After months of being on lockdown, working to reopening my businesses and defending my Italian American culture, I was a bit exhausted, I must say. So I literally hopped on a plane by myself to Florida for a couple of days just so I can reset and clear my head for a minute. I really needed it!
I headed off to Fort Meyers earlier this week. Not by accident, though. It wasn’t the weather (believe it or not), the water or the golf that brought me down there. Don’t get me wrong, I brought my clubs and did some gator-dodging on the greens. But I could have gone anywhere for that.
When people stop me on the street or see me at one of our venues, they are always just so nice! They are quick to tell me about the last show they saw at The Arcada, how cool the new Des Plaines Theatre is and how much it brought them back to their “good ol’ days.”
I get asked all the time who my rock ‘n’ roll hero is, or what my favorite band or my favorite concert was to present. “Is it Zeppelin, the Beatles or James Brown?” “Was it McCartney, Hendrix or Plant?” “Dick Clark, Alan Freed or Bill Graham?” “Sedaka, Anka or Rickles?”
A little known fact about me: my top hero was not a performer, but we owe it all to him when it comes to record albums and films. Thomas Edison!
Edison was THE inventor of recorded music and movies (it makes sense, right?). Throw in the light bulb, and it really makes sense why he is a big deal to me! And what can you say about a guy who invented sound recording and would select the music his company would record even though he was nearly deaf? He would actually bite on the recording devices and pianos to “hear” the music.
He also said: “I have not failed. I’ve found 10,000 ways that won’t work.” If that’s not inspirational, I don’t know what is. And his winter home and laboratory was next door to his best friend, automobile pioneer Henry Ford — in Fort Meyers, Florida!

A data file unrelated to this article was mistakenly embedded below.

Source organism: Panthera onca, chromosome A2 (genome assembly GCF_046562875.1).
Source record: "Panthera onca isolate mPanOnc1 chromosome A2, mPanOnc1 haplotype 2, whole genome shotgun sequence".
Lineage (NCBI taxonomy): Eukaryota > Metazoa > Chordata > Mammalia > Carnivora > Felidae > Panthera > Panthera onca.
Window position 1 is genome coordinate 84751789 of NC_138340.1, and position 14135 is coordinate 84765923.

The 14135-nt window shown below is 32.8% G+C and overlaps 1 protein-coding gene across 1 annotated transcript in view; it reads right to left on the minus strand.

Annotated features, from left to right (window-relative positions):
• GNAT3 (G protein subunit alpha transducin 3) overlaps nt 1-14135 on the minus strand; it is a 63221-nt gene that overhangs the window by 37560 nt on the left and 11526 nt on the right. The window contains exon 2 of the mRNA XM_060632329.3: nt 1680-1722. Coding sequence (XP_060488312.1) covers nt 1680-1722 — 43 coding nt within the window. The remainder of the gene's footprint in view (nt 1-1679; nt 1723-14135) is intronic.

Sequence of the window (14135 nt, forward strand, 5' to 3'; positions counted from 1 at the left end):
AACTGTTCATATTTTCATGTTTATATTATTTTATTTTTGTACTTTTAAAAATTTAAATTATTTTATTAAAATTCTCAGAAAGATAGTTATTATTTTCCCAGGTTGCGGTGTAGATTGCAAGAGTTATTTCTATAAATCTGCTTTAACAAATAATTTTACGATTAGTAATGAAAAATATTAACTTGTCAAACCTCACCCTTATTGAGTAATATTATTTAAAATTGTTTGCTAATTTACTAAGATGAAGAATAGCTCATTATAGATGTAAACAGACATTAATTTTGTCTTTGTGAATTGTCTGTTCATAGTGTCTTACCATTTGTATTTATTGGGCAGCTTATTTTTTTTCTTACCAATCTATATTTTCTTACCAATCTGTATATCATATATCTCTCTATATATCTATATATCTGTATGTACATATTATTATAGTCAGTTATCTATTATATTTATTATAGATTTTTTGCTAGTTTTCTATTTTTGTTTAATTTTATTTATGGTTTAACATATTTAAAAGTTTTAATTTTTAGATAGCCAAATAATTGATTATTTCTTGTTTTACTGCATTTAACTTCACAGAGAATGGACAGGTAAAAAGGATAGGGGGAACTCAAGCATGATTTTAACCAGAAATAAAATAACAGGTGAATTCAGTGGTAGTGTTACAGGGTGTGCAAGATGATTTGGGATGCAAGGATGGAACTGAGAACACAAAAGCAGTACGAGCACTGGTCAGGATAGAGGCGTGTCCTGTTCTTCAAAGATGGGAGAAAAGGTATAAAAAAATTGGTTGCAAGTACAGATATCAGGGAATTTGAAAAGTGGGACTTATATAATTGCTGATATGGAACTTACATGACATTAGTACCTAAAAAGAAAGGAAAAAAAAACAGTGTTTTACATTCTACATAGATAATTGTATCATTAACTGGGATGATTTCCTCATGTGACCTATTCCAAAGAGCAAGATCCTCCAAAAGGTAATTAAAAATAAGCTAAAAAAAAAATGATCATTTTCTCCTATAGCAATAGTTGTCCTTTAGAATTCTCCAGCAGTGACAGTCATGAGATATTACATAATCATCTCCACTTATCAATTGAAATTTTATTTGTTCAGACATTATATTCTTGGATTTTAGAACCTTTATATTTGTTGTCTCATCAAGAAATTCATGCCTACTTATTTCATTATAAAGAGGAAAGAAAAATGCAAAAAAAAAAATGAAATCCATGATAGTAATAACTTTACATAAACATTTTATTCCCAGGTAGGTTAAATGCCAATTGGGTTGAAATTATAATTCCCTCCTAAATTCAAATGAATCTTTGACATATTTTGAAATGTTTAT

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It’s an incredible estate, meticulously preserved as if he and his 29 other inventors, chemists, botanists and machinists had a scientific session just last night, and not in the 1920s when he, Ford and Harvey Firestone set out to create their own domestic synthetic rubber. After testing more than 17,000 plants, Edison found a solution.
As I sit here in his laboratory writing this, in the shadows of test tubes, beakers, flasks and Bunsen burners, I am really feeling the vibes of greatness. It’s inspirational. Think about it. Their job was to “invent” something small every couple of weeks, and something “big” about every six months. THAT was their goal!
To create something today that didn’t exist last week, it just blows my mind! Edison has 1,093 U.S. patents! That’s 1,093 products and processes that helped make society better. I walked the trails outside his home that he walked as he contemplated new inventions. It is wonderfully eerie. I can almost feel his presence.
Thomas Edison invented the phonograph in 1877 by recording sound waves on tin foil and playing them backward. It then went to a wax cylinder, then the disc, or album. Twenty years later in 1897, Edison received the patent for his Kinetograph, the first commercial movie camera.
I first became aware of this guy by watching Frazier Thomas’ Family Classics movies on WGN-TV on Sundays. First was “Young Tom Edison” starring Mickey Rooney, then it was “Tom Edison, The Man” starring Spencer Tracy. These films truly inspired me at a young age. I think it awakened my inquisitive and analytical sides.
I was probably 12 years old when I saw those films for the first time more than 45 years ago, yet they affect me to this day.
So as technology advances, and everyday experiences become more digital and hands-free, I try to slam the brakes on all of it once in a while. Today, I am here, where the great Thomas Alva Edison stood, thought and contemplated. I try to channel his ability to see things before they become reality. I imagine the obstacles, the naysayers and the hurdles that stood between he and his vision.
Somehow, my daily quest to provide the best music and meatballs to our guests all of a sudden doesn’t seem that difficult. I wonder what Edison would say about things as they are today. I think much of it would mystify him. A part of me thinks he would just shake his head.
Regardless, he is as popular now as he has ever been, almost 175 years after his birth — and he never made a meatball in his life. Maybe I should change my focus …
• Ron Onesti is president and CEO of the Onesti Entertainment Corp. and The Historic Arcada Theatre in St. Charles. Celebrity questions and comments? Email email@example.com.